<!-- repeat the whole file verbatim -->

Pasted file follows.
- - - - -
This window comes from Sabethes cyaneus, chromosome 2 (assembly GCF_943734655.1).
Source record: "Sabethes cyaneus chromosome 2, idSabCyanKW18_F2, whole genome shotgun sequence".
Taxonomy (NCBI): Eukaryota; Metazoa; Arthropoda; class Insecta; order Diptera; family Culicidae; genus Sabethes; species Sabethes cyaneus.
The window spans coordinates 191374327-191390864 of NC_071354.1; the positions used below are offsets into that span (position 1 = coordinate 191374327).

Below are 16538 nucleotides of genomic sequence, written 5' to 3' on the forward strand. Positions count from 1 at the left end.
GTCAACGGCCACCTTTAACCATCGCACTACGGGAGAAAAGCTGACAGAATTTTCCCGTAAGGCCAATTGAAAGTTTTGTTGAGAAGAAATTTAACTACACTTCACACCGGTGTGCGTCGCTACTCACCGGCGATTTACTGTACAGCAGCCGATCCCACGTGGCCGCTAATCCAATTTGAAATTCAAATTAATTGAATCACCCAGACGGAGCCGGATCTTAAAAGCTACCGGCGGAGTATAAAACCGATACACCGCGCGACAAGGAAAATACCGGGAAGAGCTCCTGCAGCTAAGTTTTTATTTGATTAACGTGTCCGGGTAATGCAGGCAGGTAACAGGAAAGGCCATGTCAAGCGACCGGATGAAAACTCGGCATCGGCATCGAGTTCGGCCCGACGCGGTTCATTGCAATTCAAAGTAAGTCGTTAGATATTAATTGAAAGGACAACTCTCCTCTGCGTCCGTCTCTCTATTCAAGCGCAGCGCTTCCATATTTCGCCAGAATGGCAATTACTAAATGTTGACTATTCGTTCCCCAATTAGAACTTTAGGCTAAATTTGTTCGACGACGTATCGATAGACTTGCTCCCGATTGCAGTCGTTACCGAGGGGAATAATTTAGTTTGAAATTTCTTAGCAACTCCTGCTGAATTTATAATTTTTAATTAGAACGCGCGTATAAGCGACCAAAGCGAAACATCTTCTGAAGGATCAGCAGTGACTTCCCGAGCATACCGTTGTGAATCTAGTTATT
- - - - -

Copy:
This window comes from Sabethes cyaneus, chromosome 2 (assembly GCF_943734655.1).
Source record: "Sabethes cyaneus chromosome 2, idSabCyanKW18_F2, whole genome shotgun sequence".
Taxonomy (NCBI): Eukaryota; Metazoa; Arthropoda; class Insecta; order Diptera; family Culicidae; genus Sabethes; species Sabethes cyaneus.
The window spans coordinates 191374327-191390864 of NC_071354.1; the positions used below are offsets into that span (position 1 = coordinate 191374327).

Below are 16538 nucleotides of genomic sequence, written 5' to 3' on the forward strand. Positions count from 1 at the left end.
GTCAACGGCCACCTTTAACCATCGCACTACGGGAGAAAAGCTGACAGAATTTTCCCGTAAGGCCAATTGAAAGTTTTGTTGAGAAGAAATTTAACTACACTTCACACCGGTGTGCGTCGCTACTCACCGGCGATTTACTGTACAGCAGCCGATCCCACGTGGCCGCTAATCCAATTTGAAATTCAAATTAATTGAATCACCCAGACGGAGCCGGATCTTAAAAGCTACCGGCGGAGTATAAAACCGATACACCGCGCGACAAGGAAAATACCGGGAAGAGCTCCTGCAGCTAAGTTTTTATTTGATTAACGTGTCCGGGTAATGCAGGCAGGTAACAGGAAAGGCCATGTCAAGCGACCGGATGAAAACTCGGCATCGGCATCGAGTTCGGCCCGACGCGGTTCATTGCAATTCAAAGTAAGTCGTTAGATATTAATTGAAAGGACAACTCTCCTCTGCGTCCGTCTCTCTATTCAAGCGCAGCGCTTCCATATTTCGCCAGAATGGCAATTACTAAATGTTGACTATTCGTTCCCCAATTAGAACTTTAGGCTAAATTTGTTCGACGACGTATCGATAGACTTGCTCCCGATTGCAGTCGTTACCGAGGGGAATAATTTAGTTTGAAATTTCTTAGCAACTCCTGCTGAATTTATAATTTTTAATTAGAACGCGCGTATAAGCGACCAAAGCGAAACATCTTCTGAAGGATCAGCAGTGACTTCCCGAGCATACCGTTGTGAATCTAGTTATT